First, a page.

First thing I would like would be a large walk-in liquor cabinet, filled with the finest boozes, beers and wines known to man, with enough room for my drawing table to fit in, as well. Seriously, though, I do find the idea of being able to travel the country — visiting bars, meeting locals and collecting stories to document in my comics — to be a wicked brilliant idea, a way to learn about and document people’s lives, as well as discover some of the history of the place, which is something that I have always been interested in. Lastly, perhaps I’d create and publish that independent comic collection that I’ve already spoken about. Need to come up with some sort of clever name, though.
What's the one thing Denver (or Colorado) could do to help the arts?
Affordable living for artists would be great. With all the rising costs of rents, most people seem to be slowly driven out of the city. Another great idea would be to take all the empty storefronts throughout the city and offer artists exhibition space, at a greatly reduced rate. Why have a glaring eyesore of an empty, locked-up shop with a "for rent" sign? Give it to an artist while it remains empty and let them create a place that is interesting to see.
I guess the main thing would be to say to the city, “Hey…we’re here.” It’s the artists, not the weed, that make a city an interesting place to experience.
Who is your favorite Colorado Creative?
That is a very hard question. There are so many people in this state doing great work. There is the photography of Gary Isaacs, the paintings of both Jesse Peper and Heather Reynolds, the comics of Lonnie Allen, the cocktails of Sean Kenyon and the music of Munly Munly. All of that is utterly brilliant. I cannot choose just one.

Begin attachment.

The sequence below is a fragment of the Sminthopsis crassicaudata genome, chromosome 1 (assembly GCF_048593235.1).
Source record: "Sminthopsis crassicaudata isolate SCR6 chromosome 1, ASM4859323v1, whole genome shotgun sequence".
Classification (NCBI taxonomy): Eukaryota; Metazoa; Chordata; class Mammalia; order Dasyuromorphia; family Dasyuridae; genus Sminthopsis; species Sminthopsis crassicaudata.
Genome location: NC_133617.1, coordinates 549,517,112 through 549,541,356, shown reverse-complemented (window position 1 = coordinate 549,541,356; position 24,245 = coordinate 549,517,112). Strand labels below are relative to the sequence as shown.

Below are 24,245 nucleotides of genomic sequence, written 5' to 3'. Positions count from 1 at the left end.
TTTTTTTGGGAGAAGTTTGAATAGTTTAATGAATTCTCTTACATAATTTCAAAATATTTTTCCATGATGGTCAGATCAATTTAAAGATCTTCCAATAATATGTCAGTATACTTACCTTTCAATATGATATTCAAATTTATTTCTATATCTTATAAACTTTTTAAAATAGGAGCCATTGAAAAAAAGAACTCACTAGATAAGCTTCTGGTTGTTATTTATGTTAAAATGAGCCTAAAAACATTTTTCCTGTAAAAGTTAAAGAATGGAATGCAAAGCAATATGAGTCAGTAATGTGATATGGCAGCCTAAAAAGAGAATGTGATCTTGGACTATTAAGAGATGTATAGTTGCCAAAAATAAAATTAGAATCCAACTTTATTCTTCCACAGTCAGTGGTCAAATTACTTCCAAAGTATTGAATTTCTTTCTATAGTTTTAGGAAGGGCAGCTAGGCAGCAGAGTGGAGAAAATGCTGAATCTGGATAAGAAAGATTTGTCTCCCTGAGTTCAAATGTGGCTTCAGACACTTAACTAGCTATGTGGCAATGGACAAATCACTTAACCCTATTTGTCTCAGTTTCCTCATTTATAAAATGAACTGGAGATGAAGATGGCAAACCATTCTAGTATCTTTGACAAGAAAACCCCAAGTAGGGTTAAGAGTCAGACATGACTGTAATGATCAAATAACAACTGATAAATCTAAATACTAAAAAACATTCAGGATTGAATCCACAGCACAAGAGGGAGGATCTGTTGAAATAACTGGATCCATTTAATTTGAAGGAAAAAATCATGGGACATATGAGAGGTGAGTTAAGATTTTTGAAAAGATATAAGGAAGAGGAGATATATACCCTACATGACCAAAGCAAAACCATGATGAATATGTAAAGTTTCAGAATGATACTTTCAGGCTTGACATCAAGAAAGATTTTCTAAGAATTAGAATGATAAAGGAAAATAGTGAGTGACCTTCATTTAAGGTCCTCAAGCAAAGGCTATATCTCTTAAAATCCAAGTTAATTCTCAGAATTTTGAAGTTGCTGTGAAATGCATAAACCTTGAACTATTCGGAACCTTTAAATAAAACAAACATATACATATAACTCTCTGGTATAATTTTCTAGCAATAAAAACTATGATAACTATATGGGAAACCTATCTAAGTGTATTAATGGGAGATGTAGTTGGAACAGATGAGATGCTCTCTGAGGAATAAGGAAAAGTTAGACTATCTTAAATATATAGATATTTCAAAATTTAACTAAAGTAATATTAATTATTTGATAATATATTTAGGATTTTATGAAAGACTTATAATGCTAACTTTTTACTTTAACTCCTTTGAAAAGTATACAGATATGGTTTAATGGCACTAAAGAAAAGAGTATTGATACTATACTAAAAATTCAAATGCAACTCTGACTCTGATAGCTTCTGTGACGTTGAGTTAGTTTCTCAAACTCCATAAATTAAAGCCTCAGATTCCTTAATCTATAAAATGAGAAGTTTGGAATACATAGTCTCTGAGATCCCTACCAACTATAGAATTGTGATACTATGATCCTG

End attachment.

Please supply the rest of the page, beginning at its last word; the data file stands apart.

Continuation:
What's on your agenda in the coming year?
I just finished Revolt to What?, a comic collaboration between myself and local author Daniel Landes that is coming out this month from Suspect Press. After that, I’ll continue with another 52 weekly installments of the “True-ish Tales” of 30 Miles of Crazy!, more of the comic history of Denver venues weekly in "The Denver Bootleg" in Westword, a few more bar reviews on my blog (30 Miles of Cocktails), finally starting work on a World War One graphic novel that I have been planning and promising to myself for some time, and then perhaps find time to have a very large cocktail. Likely some sort of bourbon.
Who do you think will get noticed in the local art community in the coming year?
I think the most exciting thing coming up in Denver right now was the announcement of the Denver Independent Comic Exhibition (DINK), which will be held next March. Sure, there is still the Denver Comic Con, but like most other comic conventions around the country, it focuses more on media and mainstream pop culture than on comics themselves…which is kind of tragically funny, since “comics” is actually in the event’s name. DINK is shaping up to kind of rectify that, bringing the focus back on comics, local talent and everything that is ignored in the industry since it’s not superhero-driven. I’m very excited for this to finally happen here in Denver and am looking forward to exhibiting at the event. Plus, the commute is brilliant, and I’ll get to sleep in my own bed.
Attend a book release event for Revolt to What?, a new Suspect Press novel by Dan Landes and illustrated by Karl Christian Krumpholz, at 8 p.m. Friday, October 9, at Deer Pile. The free event includes live music from Bad Luck City and Joe Sampson and readings by Landes and Mathias Svalina. See more on the Facebook event page. Learn more about Karl Christian Krumpholz online.